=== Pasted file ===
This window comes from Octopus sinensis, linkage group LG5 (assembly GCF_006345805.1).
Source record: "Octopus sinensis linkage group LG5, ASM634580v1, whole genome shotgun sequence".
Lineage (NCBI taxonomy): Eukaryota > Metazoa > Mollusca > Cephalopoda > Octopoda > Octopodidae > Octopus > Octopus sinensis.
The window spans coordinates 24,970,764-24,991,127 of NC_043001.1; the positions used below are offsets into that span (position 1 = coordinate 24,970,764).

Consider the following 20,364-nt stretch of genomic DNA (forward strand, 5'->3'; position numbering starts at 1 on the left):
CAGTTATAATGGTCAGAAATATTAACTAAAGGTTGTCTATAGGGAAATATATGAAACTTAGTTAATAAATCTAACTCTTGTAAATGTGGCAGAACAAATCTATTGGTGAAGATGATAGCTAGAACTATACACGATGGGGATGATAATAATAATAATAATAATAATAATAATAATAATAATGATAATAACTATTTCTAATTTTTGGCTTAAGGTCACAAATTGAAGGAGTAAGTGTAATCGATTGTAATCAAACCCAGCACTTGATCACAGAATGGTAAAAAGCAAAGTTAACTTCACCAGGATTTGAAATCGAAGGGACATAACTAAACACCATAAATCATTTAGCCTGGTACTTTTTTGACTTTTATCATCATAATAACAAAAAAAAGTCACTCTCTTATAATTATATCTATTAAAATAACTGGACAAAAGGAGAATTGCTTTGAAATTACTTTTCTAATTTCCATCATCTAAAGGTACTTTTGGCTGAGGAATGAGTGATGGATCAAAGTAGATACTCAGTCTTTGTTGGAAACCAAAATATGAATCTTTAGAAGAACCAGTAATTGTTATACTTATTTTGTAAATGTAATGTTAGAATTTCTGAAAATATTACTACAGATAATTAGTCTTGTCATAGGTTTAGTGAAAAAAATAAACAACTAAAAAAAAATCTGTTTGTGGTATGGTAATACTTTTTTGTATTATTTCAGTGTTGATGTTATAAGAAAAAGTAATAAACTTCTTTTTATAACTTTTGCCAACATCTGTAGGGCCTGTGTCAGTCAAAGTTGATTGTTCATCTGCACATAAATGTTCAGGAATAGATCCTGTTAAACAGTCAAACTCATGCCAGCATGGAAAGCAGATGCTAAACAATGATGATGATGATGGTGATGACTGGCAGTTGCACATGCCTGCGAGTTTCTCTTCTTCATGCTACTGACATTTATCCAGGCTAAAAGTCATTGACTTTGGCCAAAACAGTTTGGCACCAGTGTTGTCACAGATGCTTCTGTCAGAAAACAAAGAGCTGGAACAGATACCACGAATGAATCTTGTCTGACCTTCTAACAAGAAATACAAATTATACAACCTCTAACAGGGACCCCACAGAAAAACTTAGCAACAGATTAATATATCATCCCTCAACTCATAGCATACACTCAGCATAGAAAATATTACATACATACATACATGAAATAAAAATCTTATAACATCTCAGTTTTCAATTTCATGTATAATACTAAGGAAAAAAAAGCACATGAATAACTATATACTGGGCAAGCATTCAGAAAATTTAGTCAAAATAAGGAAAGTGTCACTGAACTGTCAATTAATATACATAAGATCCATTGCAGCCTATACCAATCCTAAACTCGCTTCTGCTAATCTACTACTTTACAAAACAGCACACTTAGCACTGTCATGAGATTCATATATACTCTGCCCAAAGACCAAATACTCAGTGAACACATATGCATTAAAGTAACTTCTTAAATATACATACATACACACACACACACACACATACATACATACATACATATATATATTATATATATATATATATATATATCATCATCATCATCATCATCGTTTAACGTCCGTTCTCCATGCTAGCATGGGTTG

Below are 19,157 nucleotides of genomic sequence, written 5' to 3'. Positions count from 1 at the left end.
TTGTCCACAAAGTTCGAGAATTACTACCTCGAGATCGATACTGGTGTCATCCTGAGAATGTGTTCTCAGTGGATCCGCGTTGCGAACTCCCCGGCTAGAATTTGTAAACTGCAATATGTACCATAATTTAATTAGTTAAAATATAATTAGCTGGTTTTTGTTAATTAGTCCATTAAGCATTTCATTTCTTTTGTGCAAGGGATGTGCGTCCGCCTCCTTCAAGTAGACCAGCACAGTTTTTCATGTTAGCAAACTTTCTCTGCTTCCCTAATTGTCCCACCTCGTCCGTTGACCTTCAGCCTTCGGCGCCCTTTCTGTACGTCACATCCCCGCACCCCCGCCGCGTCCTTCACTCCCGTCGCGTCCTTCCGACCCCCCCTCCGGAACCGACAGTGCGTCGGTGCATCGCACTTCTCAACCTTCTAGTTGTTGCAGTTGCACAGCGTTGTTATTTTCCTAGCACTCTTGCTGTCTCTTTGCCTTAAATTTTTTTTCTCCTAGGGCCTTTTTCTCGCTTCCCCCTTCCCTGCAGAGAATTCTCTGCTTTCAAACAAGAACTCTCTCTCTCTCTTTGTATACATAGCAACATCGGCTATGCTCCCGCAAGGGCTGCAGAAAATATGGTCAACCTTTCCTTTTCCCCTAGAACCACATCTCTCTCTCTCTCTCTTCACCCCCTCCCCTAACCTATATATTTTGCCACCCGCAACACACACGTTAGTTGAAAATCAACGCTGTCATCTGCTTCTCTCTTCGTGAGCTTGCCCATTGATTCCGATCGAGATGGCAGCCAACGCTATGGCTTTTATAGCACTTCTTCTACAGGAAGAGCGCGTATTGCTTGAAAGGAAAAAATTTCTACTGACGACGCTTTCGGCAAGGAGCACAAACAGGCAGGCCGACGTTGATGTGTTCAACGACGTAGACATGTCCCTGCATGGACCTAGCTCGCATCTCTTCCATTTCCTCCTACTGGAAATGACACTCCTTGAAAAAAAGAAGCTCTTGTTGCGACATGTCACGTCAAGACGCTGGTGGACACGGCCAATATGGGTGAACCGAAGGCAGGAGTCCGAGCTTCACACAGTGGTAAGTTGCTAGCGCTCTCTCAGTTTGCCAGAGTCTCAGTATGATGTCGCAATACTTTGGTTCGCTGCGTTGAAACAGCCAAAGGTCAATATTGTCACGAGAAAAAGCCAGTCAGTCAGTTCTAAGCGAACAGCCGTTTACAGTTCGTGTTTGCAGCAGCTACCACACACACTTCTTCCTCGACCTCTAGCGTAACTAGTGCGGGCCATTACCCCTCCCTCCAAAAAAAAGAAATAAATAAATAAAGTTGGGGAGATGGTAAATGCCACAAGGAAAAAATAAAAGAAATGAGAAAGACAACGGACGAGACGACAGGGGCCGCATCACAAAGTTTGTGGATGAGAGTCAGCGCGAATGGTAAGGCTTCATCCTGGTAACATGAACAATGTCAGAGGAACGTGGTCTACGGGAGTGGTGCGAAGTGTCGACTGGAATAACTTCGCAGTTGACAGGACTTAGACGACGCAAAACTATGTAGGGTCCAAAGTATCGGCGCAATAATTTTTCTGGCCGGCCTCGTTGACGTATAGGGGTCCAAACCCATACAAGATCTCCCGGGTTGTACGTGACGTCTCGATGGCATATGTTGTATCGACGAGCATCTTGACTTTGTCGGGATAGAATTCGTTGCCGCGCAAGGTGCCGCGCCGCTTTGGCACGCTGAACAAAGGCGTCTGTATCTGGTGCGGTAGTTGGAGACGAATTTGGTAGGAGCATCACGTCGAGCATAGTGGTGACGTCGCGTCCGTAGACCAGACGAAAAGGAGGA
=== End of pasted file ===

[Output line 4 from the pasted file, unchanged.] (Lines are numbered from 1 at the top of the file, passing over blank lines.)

The window spans coordinates 24,970,764-24,991,127 of NC_043001.1; the positions used below are offsets into that span (position 1 = coordinate 24,970,764).